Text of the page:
Stop & search adviser to Mayor of London headbutted a police officer

A stop and search adviser to the Mayor of London headbutted a police officer when he intervened as his friend was arrested.

Kenneth Hinds, 59, who has also worked with the Metropolitan Police, stepped in as officers detained Jamal Thomas Edwards on suspicion of drugs offences.

A court heard his friend was calm during the arrest until Hinds questioned the officers about why he was being detained.

Thomas Edwards then began shouting a phone number to Hinds and “resisting” arrest, Highbury Corner Magistrates Court was told, and Hinds assaulted an officer in the struggle which followed.

Hinds, from Haringey, north London, was convicted of assault on a police officer and obstructing police after a judge said his actions “could have gone horribly wrong for everyone.”

District Judge Susan Williams said he “acted out of the best of motives” but got “carried away” when he assaulted PC Richard Cousins as the officer tried to move him away.

The officers who arrested Thomas Edwards had also detained another man moments earlier after he was found to have a “combat knife” but the judge agreed Hinds did not know that.

Handing him a 12-month conditional discharge, she said: “You made the situation considerably worse. Fortunately nobody was injured in the process. It could have turned horribly wrong for everyone.”

Hinds was also ordered to pay £670 in costs over the incident on April 16 but his solicitor, Simon Natas, said they will appeal the conviction.

Judge Williams said: “I think Mr Hinds acted out of the best of motives in the worst possible way.

“That I think is the effect of all of this. Unfortunately, he didn’t know exactly what was going on.

“If he had known, I strongly suspect he would have behaved in a very different way.

“Unfortunately, when things happen quickly there is not the time or opportunity to give the explanation he felt was merited at the time and to which he mistakenly felt he was entitled.”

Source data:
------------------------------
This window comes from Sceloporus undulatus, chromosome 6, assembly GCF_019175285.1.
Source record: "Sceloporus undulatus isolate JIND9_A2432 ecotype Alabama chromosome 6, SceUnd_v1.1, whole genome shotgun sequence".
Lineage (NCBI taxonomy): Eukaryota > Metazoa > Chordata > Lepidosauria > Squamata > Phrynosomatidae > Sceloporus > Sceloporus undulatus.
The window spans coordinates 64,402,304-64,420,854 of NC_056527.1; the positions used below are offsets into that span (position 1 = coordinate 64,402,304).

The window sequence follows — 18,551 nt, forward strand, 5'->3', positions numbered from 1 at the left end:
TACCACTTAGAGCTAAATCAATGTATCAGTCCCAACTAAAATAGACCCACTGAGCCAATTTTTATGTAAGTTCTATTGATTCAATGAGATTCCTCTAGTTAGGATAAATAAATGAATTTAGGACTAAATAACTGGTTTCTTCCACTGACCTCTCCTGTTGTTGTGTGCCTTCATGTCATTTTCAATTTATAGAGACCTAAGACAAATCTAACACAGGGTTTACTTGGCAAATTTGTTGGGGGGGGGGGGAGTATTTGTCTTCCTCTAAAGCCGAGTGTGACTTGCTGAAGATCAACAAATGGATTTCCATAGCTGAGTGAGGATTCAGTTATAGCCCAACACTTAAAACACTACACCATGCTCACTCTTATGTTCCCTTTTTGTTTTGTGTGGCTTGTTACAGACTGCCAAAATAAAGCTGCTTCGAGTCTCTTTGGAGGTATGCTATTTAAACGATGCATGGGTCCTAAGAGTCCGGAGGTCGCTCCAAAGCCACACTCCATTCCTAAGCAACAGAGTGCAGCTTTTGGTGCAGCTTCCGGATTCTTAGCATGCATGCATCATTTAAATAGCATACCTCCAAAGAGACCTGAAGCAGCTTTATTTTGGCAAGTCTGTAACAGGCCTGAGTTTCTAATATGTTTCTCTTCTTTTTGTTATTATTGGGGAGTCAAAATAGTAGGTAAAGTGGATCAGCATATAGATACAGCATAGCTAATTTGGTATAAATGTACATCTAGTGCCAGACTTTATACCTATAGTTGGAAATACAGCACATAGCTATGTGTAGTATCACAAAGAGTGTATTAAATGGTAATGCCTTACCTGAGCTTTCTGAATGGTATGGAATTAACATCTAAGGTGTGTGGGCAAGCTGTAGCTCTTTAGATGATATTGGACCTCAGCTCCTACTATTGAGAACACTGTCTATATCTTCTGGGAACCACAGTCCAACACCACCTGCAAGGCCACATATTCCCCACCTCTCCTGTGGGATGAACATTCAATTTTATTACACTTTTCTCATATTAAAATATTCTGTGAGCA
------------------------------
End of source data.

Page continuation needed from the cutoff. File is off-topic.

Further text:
She added: “This was a difficult situation.

“Sometimes it seems to me the best thing to do is when you are asked to stay back and stay out of it is to stay back and stay out of it.

His trial heard an officer had told Hinds that Thomas Edwards was “alright” as he was being detained.

But as he continued to ask why they were making the arrest, his friend became more agitated and began shouting a phone number which Hinds was “determined” to note down.

Police feared if Hinds made a call it could lead to evidence being destroyed.

Judge Williams said: “By refusing to leave the scene and move away as the police wanted him to, Mr Hinds deliberately made the situation worse.

“Mr Hinds could see and knew it, nevertheless by his behaviour, moving in and refusing to leave and continually shouting out, he was determined to note down the telephone number despite the fact that it was clearly causing Thomas Edwards to resist.”

She added: “He came up close enough to PC Cousins for his head to collide with the officer’s cap.

“The spontaneous outcry recorded on footage clearly supports this.

“The was no reason or opportunity to invent a false allegation of assault. I prefer PC Cousins’ evidence.

“I am sure Mr Hinds got too close and was being aggressive with PC Cousins.”

The judge said she was “quite sure” Hinds pushed the officer, adding: “His head collided with PC Cousins’ cap while he was acting aggressively towards the officer and I find him guilty for these reasons.”

Hinds, who is also a youth worker and chairs a stop-and-search monitoring group in Haringey, has previously received a £22,000 payout from the British Transport Police after a similar case against him was dropped.

He has also advised BTP’s stop and search consulting group.

Referring to his work in the community, the judge said: “Whilst not a man of good character, now aged 59 and well regarded within the community in Haringey, I have taken into account in his favour all these activities and how they informed his decision to intervene in the events on April 16.”

She added: “I don’t doubt the real and valuable contribution he has made to improving relationships and working with local police.”

 

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